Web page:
Writer: Otim J Obunak Broken Windows 256
A car pool is an arrangement between two or more people to make a regular journey in a single car, typically with each person taking turns to drive the others. The last decade has seen the number of motor vehicle road users in Kampala grow exponentially leading to heavy traffic jam on major roads and highways leading into the city, especially during ”rush” hours.The Kampala Capital City Authority (KCCA) estimates that 24,000 man hours (man hour or person hour is the amount of work performed by the average worker in one hour) a day are lost by commuters due to traffic jams. According to the World Bank, this is equivalent to a loss of USD800 million every year. According to the 2008 State of Environment Report by the National Environment Management Authority (NEMA), the country loses Shs 500 million every day through excess fuel used to navigate traffic jams.
Carpooling is a cost-effective and environment-friendly remedy in the wake of Government efforts to combat Kampala’s increasingly notorious dilemma; the government of Uganda should evaluate its viability and applicability in the Ugandan context and consider other jurisdictions where this model has been tested.
To implement carpooling we have to look at how it has worked in the different countries that have this system going within and out of Africa, review why it has worked that way and how it could get incorporated into Uganda’ transportation system.
A carpooling culture can be developed in a particular workplace or one that a particular neighborhood would adopt. Besides that, in certain states in the USA carpooling lanes were created known as high occupancy vehicle lanes (HOV). HOV lanes may either be a single traffic lane within the main roadway with distinctive markings or a separate roadway with one or more traffic lanes either parallel to the general lanes or grade-separated, above or below the general lanes Solo drivers or rather those that aren’t carpooling are permitted to use the lanes upon payment of a fee that varies based on demand of the road. In other words, if you are moving alone you’d have to pay a certain fee to access such roads. Such an arrangement does limit the users of the road at a particular number of passengers’ way that traffic is controlled and the idea of single drivers is omitted. The charges placed on the single drivers using the lanes change throughout the day according to real-time traffic conditions, which is intended to manage the number of cars in the lanes to maintain good journey times.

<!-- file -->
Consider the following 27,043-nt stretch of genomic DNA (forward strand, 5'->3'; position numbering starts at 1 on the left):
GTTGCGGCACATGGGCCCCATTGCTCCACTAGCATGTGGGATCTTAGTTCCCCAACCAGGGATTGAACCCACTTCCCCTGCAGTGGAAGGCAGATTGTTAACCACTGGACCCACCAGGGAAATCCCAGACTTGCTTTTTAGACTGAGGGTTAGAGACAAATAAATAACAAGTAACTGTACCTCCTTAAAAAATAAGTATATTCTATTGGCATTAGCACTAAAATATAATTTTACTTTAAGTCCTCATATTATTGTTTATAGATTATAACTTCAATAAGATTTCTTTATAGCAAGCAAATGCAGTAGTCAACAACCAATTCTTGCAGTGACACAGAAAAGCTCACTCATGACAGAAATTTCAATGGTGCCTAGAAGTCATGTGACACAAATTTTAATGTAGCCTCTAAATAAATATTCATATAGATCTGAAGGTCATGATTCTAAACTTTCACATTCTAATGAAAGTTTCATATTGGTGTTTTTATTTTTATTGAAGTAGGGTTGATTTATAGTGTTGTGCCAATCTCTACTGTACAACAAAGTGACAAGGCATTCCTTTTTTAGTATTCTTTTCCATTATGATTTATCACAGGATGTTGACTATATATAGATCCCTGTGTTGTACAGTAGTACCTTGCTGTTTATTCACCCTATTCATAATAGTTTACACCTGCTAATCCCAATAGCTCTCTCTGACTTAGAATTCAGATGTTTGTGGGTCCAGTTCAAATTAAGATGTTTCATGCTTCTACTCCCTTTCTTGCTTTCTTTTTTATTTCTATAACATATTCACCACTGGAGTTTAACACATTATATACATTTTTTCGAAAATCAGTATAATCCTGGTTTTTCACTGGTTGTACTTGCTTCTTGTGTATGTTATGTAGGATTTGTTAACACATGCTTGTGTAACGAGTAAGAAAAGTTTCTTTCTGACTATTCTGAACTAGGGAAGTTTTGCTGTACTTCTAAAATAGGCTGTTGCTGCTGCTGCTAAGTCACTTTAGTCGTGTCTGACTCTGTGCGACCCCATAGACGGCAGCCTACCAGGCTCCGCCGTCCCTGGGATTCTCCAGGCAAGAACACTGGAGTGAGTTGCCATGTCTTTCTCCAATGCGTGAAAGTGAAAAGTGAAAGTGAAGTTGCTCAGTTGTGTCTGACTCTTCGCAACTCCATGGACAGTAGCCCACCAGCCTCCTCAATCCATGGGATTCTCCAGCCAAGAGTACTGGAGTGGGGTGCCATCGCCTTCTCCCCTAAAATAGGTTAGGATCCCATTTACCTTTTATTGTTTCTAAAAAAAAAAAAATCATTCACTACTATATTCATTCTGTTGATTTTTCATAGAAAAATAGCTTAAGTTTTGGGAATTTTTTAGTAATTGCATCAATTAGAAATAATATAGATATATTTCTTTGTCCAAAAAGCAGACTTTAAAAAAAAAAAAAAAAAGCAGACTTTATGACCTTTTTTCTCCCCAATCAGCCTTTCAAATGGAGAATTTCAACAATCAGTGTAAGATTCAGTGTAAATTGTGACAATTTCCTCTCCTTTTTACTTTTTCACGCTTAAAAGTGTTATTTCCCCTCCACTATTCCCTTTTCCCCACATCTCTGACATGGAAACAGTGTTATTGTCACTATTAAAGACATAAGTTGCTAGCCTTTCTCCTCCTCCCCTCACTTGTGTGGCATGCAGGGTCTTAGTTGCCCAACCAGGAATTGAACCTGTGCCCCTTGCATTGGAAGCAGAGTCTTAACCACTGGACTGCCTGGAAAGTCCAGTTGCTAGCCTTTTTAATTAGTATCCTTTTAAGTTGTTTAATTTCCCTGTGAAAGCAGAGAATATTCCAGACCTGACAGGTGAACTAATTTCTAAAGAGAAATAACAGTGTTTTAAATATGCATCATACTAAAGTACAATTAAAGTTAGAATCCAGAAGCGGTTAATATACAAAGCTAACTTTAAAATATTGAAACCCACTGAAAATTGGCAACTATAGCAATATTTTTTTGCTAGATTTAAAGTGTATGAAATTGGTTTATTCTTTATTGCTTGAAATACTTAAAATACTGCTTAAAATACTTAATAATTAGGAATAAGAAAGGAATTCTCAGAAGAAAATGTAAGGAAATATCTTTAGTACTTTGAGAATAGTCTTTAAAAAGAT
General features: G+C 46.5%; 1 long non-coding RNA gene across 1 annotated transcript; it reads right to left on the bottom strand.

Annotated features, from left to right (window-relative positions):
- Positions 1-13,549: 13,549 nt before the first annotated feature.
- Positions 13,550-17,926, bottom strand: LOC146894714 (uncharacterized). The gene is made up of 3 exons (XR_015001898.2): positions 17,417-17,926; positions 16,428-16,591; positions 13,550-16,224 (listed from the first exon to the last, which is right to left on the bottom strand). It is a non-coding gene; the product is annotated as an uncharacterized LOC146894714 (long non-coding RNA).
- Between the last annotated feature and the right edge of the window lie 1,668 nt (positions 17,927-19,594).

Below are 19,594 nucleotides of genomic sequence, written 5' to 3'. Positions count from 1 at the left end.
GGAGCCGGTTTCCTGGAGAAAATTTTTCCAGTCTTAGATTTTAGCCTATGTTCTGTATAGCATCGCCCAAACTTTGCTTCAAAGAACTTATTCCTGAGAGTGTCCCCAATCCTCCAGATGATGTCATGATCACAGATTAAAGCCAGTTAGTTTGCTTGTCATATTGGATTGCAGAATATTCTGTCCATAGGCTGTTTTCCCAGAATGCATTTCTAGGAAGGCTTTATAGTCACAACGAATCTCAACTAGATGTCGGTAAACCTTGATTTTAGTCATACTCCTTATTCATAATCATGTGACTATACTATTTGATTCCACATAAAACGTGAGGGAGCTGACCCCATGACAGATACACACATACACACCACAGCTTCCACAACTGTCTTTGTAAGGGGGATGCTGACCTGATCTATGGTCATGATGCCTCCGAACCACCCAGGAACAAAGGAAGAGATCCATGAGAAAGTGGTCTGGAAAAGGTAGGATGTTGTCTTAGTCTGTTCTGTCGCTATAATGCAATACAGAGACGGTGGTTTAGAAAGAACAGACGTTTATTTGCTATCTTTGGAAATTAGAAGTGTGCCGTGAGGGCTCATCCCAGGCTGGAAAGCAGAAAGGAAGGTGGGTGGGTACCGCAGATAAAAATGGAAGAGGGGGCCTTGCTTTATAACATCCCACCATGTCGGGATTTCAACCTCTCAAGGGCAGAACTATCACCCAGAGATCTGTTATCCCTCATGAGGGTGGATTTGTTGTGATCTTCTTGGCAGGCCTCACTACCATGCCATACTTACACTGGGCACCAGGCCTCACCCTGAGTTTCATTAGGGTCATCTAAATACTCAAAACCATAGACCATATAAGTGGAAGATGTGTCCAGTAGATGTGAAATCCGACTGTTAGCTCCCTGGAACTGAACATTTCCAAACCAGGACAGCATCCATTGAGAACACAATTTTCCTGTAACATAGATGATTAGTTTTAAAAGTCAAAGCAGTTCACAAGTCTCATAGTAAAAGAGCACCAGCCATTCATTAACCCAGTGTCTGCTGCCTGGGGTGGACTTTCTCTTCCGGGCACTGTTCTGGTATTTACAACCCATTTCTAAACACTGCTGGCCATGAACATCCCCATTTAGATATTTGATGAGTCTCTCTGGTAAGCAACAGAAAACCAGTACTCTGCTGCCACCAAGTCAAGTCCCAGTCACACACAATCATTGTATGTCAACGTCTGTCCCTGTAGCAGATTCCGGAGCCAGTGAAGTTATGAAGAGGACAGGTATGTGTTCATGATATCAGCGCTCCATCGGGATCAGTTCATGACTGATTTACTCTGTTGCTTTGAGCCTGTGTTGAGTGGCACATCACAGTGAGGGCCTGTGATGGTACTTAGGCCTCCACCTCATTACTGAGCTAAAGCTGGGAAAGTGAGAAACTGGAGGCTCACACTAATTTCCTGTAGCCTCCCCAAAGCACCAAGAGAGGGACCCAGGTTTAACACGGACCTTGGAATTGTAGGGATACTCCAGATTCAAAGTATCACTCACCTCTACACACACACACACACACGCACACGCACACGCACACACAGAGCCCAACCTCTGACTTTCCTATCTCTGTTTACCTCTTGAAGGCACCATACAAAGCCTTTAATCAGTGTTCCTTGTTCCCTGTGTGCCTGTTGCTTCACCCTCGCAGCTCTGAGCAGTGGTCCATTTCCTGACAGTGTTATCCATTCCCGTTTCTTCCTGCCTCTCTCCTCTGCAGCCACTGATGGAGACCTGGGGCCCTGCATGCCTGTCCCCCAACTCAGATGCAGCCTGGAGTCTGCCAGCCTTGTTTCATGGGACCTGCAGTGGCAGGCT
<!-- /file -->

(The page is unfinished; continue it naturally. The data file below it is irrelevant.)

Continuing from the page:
In Uganda carpooling is one that has been ignored but accordingly it would be the best way to curb the issue of traffic within the city. I do believe that if well thought about and planned especially in these upscale places where almost each household has at least three cars on the move a day. Whatever the cost it’s important to also note that once the traffic is managed in the city then issues like petty theft within the roads and also uncalled for road accidents will come to a standstill.
The Ugandan government in its initiative to combat and reduce the traffic in the city is only focusing on eliminating just taxis which is a good start which started way back in 2012 with the introduction of the pioneer easy buses which in my view was a brilliant idea but was not well thought of and now 2020 we are seeing a return of a similar but more organized system and that’s with the Tondeka buses.
Under the 2012 contract signed between Pioneer and KCCA, 522 buses were to be imported in a phased manner to replace taxis in the city. This failed after KCCA failed to designate separate lanes for the buses as agreed. Still in 2012, Pioneer Easy Bus Company ran into trouble with URA over 6 Billion Shilling tax Arrears and had to be grounded. Clearly the plan wasn’t well thought of and yet a lot of money was put out for this and now i truly fear that the new Tondeka buses might suffer the same fate, that’s minus even stating how much money has been got on credit to finance this project and whose returns might seemingly be going direct back to the foreign company in charge. The plan is for the project to be self-financing without any need for the Ugandan government to provide any counterpart funding. The buses and required infrastructure will be acquired at a credit value of USD163.74 million (approximately Shs630 billion) from Exim Bank of India. The shareholders of the company that runs the buses will provide the rest of the money, estimated to be 10%of the total project cost.
Brilliant as these ideas seem, I am very skeptical and reluctant to applaud the government on this, because we as a country have the best policies but implementation hardly happens and certainly it will be another project that ends up being dropped.
By and large I opine that indeed traffic is a problem in the city but the cheaper option would be adopting carpooling which would actually be a start to a massive development in the city especially with the creation of these various lanes. Bringing in these various bus companies is something I view as a long term solution that can be used when the system has been properly monitored and cleansed of corruption.
Carpooling in whatever way it can be adopted is a very direct solution and for starters government institutions could take it up and make it a mandate to limit the cars that get into each ministry.